The issue of wanting high-speed memory, while I consider it unnecessary, can be addressed by having memory of varying speeds with some programmer control. There are a number of architectures that don't offer suitable control over what is called their cache, which is its own issue. Preferably, the program could instruct the machine to move oft-used data into a high-speed buffer of a decent length, transparently, and then assume the relevant locations. This would help to address complaints that registers provide ``hints'' as to what data is most frequently used in a program. In conjuction with the second insidious point, mentioned later, this would allow the programmer to usefully store many types of data, rather than work around register disparity and sizes and whatnot.

A secondary insidious optimization is the bunching up of memory into bytes, now commonly eight bits large. This saves three bits of an address, which can be considered as being extended by three zero bits from the right and with memory being collected in such chunks. It could be argued that this saves memory, yet it also complicates data compacting in a way that sufficiently eliminates the meager savings and results in a net loss. Consider attempting to store a single bit in such a system; seven bits are wasted, while three are saved in the basic case. Then consider arrays of objects that must be rounded to align. It would be possible to efficiently store, say, an array of twenty three bit units without wasting one, but it would be unnecessarily complex and the cost of the extra code would more than likely outweigh the savings.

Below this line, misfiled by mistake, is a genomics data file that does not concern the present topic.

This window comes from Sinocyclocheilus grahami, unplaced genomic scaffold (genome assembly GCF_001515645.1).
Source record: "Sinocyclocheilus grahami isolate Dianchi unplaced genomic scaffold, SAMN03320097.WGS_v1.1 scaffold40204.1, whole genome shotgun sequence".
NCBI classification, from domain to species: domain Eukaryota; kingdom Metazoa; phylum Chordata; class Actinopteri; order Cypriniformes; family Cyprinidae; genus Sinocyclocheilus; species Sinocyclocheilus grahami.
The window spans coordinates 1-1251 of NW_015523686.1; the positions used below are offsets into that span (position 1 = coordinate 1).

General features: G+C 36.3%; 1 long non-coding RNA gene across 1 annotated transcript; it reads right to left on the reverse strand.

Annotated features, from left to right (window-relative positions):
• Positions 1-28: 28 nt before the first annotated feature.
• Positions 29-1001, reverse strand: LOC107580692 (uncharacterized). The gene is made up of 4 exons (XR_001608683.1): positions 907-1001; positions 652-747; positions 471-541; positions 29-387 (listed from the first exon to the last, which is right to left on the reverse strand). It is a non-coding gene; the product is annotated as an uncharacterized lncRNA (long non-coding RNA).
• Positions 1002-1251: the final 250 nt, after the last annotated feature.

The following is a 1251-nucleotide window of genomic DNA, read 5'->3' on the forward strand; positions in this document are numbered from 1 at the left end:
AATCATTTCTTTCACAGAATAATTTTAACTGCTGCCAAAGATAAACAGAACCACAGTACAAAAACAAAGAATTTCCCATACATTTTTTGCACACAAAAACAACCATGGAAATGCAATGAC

Bit addressable memory eliminates complexity and results in a net saving of space. Tying in with the earlier point concerning registers, it also eliminates the shifting class of instructions entirely, as shifting is simply a move or, even simpler, simply changing a pointer with data having some space surrounding it. There's not even issue in using modern memory, as the controlling device could be made to perform the necessary conversions transparently.

With all state exposed and all memory being addressable by individual bits, the question of a fixed-length unit to depend on comes to play. It's proposed that the length of a memory address should become this unit, such as for the program counter locations and whatnot. This seems to cleanly solve the issue of manipulating certain limited data in a clean and obvious way, as the machine's memory is limited, regardless.

It can be argued that such a machine loses memory by necessitating a new way to specify operands and whatnot. There are many ways to address this issue, which will be mused and written later.

With this explained, it is my opinion that a memory-to-memory machine with bit-addressable memory and all state exposed through such, with other currently unmentioned properties, is among the more simple and elegant architectures. This eliminates many instructions entirely with no loss of function, improves ease of memory efficiency, and makes efficiently programming the machine easier in many ways.

None of this is to say that a register machine, stack machine, mill machine, et al. are bad in any way. Every machine has quirks and I like these quirks very much; I simply found it important to cite these aspects as optimizations and provide context for my efforts.